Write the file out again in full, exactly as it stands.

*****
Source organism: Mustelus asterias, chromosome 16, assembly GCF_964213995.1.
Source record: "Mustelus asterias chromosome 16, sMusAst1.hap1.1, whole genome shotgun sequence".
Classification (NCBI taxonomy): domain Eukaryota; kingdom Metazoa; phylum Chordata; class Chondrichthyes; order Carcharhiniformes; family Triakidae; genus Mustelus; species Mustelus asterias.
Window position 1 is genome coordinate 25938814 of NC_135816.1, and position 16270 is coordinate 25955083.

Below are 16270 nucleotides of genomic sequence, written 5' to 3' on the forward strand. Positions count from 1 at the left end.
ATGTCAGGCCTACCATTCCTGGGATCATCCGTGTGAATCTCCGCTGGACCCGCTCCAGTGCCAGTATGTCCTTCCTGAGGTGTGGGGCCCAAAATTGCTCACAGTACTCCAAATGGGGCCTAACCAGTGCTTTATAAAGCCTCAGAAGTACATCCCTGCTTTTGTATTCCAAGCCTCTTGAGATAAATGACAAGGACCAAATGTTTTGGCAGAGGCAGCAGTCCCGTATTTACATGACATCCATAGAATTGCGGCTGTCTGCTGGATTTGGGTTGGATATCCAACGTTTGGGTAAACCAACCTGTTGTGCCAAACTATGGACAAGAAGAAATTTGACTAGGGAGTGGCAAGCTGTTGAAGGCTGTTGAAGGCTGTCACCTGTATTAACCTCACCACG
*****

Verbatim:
Source organism: Mustelus asterias, chromosome 16, assembly GCF_964213995.1.
Source record: "Mustelus asterias chromosome 16, sMusAst1.hap1.1, whole genome shotgun sequence".
Classification (NCBI taxonomy): domain Eukaryota; kingdom Metazoa; phylum Chordata; class Chondrichthyes; order Carcharhiniformes; family Triakidae; genus Mustelus; species Mustelus asterias.
Window position 1 is genome coordinate 25938814 of NC_135816.1, and position 16270 is coordinate 25955083.

Below are 16270 nucleotides of genomic sequence, written 5' to 3' on the forward strand. Positions count from 1 at the left end.
ATGTCAGGCCTACCATTCCTGGGATCATCCGTGTGAATCTCCGCTGGACCCGCTCCAGTGCCAGTATGTCCTTCCTGAGGTGTGGGGCCCAAAATTGCTCACAGTACTCCAAATGGGGCCTAACCAGTGCTTTATAAAGCCTCAGAAGTACATCCCTGCTTTTGTATTCCAAGCCTCTTGAGATAAATGACAAGGACCAAATGTTTTGGCAGAGGCAGCAGTCCCGTATTTACATGACATCCATAGAATTGCGGCTGTCTGCTGGATTTGGGTTGGATATCCAACGTTTGGGTAAACCAACCTGTTGTGCCAAACTATGGACAAGAAGAAATTTGACTAGGGAGTGGCAAGCTGTTGAAGGCTGTTGAAGGCTGTCACCTGTATTAACCTCACCACG